John Marion Swigart graduated from The College of Wooster in 1924. That was over a half century ago, but those who saw him play contend that he is still unmatched In Scot history as an open field runner.
But that was only for openers. He was also a clever quarterback, an excellent punter, a quick-quick artist par excellence and a sure-handed defensive back. He did all of these things with a 148-pound physique, topped by a flaming competitive spirit which sustained him, regardless of the odds.
The 1923 team, hailed as the greatest in Wooster history, was sparked by Swigart’s leadership. That edition of the Presbyterian Steamrollers, as the L. C. Boles’ coached teams were known, was probably the finest small college eleven of its time.
Swigart was also an outstanding track man, running the 100 and 220-yard events, the broad jump and did some hurdling.
The story did not stop there. He had played basketball, football and ran track at Wooster High, then launched a remarkable coaching career after leaving college. He started in the scholastic ranks, at Napoleon, and then returned to lead the 1925 edition of the Generals to an 8-2 mark.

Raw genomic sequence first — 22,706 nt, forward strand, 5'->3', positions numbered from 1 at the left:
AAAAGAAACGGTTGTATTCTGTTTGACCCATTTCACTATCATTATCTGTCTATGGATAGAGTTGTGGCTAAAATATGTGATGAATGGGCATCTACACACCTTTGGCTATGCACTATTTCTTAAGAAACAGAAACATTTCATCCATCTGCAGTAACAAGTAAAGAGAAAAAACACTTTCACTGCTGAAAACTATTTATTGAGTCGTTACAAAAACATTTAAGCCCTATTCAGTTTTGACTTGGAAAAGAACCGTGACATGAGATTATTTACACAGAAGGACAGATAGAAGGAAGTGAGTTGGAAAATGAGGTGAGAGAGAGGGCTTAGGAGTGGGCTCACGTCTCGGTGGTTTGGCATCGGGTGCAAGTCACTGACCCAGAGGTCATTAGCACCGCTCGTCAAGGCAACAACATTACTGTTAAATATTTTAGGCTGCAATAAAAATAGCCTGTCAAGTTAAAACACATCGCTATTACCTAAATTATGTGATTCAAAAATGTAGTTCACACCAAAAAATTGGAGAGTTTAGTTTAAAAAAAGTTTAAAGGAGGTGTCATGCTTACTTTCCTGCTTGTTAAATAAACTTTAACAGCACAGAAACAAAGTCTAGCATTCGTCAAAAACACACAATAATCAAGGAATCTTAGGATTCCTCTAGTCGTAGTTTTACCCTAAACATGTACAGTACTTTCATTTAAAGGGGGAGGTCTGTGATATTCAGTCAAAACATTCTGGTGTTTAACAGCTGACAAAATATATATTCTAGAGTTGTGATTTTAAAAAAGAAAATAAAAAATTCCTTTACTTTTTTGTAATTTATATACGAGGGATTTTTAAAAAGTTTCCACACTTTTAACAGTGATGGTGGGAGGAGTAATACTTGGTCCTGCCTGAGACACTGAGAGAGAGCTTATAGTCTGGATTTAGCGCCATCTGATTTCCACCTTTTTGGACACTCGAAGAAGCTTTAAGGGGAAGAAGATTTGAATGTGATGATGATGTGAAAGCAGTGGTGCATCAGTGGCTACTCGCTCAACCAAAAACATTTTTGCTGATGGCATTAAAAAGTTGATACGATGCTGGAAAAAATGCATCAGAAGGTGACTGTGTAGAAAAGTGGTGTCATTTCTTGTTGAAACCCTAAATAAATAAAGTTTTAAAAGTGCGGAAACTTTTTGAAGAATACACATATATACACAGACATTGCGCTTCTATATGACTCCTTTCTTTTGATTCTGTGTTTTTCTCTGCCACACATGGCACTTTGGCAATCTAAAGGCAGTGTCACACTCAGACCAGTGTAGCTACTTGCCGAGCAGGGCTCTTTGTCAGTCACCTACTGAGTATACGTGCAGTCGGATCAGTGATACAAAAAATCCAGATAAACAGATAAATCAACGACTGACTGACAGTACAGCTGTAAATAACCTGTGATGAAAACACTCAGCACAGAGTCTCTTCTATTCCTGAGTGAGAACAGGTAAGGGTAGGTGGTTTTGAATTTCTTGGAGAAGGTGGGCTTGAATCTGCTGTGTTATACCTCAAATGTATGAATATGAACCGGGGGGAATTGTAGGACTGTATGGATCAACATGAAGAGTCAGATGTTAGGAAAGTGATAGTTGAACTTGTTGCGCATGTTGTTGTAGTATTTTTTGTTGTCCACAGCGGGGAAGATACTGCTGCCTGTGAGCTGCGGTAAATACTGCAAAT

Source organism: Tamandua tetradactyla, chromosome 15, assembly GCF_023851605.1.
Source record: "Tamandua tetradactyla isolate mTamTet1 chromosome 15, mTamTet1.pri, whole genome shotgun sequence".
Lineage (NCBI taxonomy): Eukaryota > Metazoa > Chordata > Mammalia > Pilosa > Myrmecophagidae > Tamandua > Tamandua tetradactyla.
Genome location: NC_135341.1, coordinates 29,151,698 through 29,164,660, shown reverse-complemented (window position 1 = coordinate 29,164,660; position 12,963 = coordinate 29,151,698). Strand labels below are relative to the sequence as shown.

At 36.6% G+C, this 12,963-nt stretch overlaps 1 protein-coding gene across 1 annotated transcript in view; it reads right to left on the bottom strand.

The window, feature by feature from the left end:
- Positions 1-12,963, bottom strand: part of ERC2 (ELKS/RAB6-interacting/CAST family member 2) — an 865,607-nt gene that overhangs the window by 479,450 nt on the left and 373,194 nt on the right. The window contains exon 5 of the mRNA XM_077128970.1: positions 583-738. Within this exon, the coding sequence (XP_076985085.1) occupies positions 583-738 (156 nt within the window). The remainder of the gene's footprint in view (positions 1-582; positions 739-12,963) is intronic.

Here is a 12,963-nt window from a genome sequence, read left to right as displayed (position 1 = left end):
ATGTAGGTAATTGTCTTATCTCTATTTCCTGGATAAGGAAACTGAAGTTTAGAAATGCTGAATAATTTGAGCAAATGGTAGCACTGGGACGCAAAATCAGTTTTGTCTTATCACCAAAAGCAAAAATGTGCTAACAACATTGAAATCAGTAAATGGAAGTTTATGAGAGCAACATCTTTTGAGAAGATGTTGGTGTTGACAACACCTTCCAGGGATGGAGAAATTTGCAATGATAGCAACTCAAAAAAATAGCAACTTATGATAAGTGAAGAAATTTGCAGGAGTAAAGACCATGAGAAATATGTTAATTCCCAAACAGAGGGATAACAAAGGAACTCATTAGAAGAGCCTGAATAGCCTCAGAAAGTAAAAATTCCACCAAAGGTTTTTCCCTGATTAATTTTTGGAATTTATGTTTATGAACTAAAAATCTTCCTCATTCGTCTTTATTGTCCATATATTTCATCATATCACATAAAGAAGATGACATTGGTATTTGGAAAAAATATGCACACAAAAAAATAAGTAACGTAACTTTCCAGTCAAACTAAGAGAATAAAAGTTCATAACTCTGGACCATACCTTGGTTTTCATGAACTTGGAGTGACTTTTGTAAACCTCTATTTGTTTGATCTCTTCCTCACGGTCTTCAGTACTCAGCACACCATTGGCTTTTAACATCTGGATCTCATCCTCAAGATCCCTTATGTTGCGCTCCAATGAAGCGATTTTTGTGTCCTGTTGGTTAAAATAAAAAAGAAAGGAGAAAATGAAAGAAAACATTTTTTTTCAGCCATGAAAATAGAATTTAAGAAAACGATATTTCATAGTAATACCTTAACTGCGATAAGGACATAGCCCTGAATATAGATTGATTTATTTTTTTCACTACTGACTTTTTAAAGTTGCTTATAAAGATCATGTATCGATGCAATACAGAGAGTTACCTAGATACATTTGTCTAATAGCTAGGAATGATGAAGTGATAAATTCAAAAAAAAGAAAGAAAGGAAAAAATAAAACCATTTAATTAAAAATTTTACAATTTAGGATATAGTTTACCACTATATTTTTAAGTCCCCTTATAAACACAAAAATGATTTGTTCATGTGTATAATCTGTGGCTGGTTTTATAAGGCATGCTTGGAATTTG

Recruited for the second time by Boles, Johnny joined The College of Wooster, coaching staff in the fall of 1926. He remained on the Hill for 40 years. He is the only Scot mentor ever to coach five sports: Baseball, football, golf, swimming, and track. He also served as the athletic trainer and directed the intramural program for 20 years.
There were big games and big wins in all sports, but the number one thrill came in 1953 when his swim team won the Ohio Conference title.
Another headliner was Swigart’s selection as a charter member of The College of Wooster’s Athletic Hall of Fame in 1967. A third will doubtless come when John enters the Wayne County Hall of Fame.
But Swigart is more than an athlete and a coach. He was recently honored for his longtime contributions to the Central Christian Church. He served for 30 years on the Parks and Recreation Board, is a pillar of the Izaak Walton League, a former member of the Wooster Board of Education. The list goes on and on.
Perhaps there is no such thing as the truly all-American person, but John Swigart comes close.